T'were it me, I would buy a good-quality home-theater receiver, probably an Onkyo or NAD, for a good juxtaposition of musicality and cost, or a Rotel for a bit more money, and then add a subwoofer, an Oppo BDP-103, and use Audyssey to fix all your room problems. Then, despite the fact that the Oppo would probably have a slightly better D-to-A stage, I'd just use the HDMI cable to the receiver and let it handle the D-to-A conversion. That preserves the digital signal as long as humanly possible.
The one thing I wouldn't do is make tiny changes to your current system. It is just fine as it is. If you want an improvement, don't look to new CD players or DACs. You'll have to make wholesale changes. . . . Wes Marshall
To Doug Schneider,
I read your article on the Cambridge Audio 851C and am very interested in how you think it compares as to the Oppo 105. I recently purchased a Cambridge Audio 851A and am now looking to add a CD player. Previously I used DVD players and AVRs. I am really only looking for a dedicated CDP; however, the benefit of being able to play SACDs and also DVDs is a benefit. Everything will then fit into my cabinet.
I am no audiophile so am a little confused about a dedicated CDP versus a universal player such as the Oppo, as I have read many reports suggesting it is equivalent to a $4000 CD player. But many also suggest that a universal player is not as good as a dedicated CD player, although the Oppo seems to be the standout here.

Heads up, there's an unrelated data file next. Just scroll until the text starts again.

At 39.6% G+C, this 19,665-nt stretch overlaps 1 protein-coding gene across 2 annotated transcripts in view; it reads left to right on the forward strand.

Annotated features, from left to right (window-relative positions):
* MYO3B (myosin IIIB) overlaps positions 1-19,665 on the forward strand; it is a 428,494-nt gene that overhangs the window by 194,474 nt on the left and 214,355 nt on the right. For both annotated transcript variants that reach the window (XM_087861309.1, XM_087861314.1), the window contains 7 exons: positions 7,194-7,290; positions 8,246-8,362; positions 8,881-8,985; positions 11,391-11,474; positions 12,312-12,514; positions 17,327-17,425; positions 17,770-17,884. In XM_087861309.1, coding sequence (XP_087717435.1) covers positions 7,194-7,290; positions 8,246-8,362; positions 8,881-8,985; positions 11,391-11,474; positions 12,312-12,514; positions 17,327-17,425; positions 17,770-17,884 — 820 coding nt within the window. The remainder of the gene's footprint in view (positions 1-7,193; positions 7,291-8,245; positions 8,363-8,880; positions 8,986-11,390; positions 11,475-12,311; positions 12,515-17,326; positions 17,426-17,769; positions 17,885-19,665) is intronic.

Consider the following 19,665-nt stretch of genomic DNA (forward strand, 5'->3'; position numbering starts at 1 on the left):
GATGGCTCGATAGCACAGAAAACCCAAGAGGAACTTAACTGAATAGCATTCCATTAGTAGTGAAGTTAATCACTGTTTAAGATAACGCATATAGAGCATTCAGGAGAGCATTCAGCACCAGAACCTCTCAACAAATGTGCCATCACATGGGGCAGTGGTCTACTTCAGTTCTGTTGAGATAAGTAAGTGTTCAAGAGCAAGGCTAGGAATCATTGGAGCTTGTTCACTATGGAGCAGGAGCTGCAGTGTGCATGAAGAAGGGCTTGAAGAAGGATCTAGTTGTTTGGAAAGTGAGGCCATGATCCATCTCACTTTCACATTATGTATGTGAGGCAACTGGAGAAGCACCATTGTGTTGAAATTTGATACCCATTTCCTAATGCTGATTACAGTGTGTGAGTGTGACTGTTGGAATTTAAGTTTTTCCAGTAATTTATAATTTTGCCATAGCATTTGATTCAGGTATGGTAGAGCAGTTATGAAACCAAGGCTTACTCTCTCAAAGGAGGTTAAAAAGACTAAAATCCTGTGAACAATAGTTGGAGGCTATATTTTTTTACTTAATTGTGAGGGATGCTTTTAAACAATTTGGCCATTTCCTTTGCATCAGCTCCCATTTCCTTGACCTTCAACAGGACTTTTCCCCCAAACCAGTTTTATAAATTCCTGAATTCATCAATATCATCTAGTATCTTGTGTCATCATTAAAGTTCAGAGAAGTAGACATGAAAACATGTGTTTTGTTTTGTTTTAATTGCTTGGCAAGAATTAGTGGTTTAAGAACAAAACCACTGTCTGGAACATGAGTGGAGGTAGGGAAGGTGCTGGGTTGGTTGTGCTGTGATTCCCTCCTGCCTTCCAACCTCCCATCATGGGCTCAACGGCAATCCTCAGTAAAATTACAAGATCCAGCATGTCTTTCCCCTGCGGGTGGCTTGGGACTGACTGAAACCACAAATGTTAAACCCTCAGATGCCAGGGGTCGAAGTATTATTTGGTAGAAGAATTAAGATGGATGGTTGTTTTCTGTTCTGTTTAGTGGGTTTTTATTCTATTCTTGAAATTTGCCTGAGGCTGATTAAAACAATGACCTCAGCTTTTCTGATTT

If the Oppo offers the sound and CD quality that the Cambridge Audio does, I will probably go down that path, as it is simply more convenient to have one box to do both; however, if the Cambridge Audio 851C surpasses the Oppo in CD playback, I would probably go down that path.
I am in Australia, so it is very difficult to audition both at the same store. Can you offer any advice here?
Audiophiles tend to make sweeping judgments, such as the one you mentioned about universal players tending not to be as good as dedicated CD players, but the truth of the matter is that it depends on the implementation. So don’t let those comments sway you. Instead, go with what works well for your situation.
I'd obviously encourage auditioning both, but I realize that's not practical (it's becoming increasingly difficult for consumers anywhere to audition and compare products), so I'll give you my two cents on what I think you should do. I really liked the Cambridge Audio 851C, and I haven’t heard the Oppo BDP-105, but given what you’ve said about the desire to play not only CDs, but SACDs and DVDs as well, I’d lean toward the Oppo because it will allow you to do this. Plus, I hear great things about this unit and it's priced quite a bit lower than the 851C. What’s more, its DAC section now also supports DSD, which a lot of audiophiles like. . . . Doug Schneider
I loved your article ["Raquel Bitton: Rhythm of the Heart"] and I wanted to thank you so very much. I forwarded it to the musicians and to Rafa Sardina (my co-producer and engineer) and they so appreciated it; considering the source, it does not get better.
Merci de tout coeur!